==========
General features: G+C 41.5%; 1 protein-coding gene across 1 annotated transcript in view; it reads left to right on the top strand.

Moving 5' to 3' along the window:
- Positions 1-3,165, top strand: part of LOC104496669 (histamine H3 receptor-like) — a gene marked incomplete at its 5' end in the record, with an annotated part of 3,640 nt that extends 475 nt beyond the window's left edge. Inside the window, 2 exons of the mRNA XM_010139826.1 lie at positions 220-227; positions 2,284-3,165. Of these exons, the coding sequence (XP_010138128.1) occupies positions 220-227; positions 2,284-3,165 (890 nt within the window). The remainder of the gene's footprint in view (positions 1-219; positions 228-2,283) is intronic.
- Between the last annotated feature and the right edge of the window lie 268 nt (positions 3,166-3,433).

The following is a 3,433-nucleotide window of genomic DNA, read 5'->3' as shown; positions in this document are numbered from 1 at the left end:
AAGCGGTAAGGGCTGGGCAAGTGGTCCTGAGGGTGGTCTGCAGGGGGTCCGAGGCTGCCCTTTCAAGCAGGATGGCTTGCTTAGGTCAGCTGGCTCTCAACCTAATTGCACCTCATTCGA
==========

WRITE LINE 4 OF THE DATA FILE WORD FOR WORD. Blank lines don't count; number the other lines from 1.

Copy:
- Between the last annotated feature and the right edge of the window lie 268 nt (positions 3,166-3,433).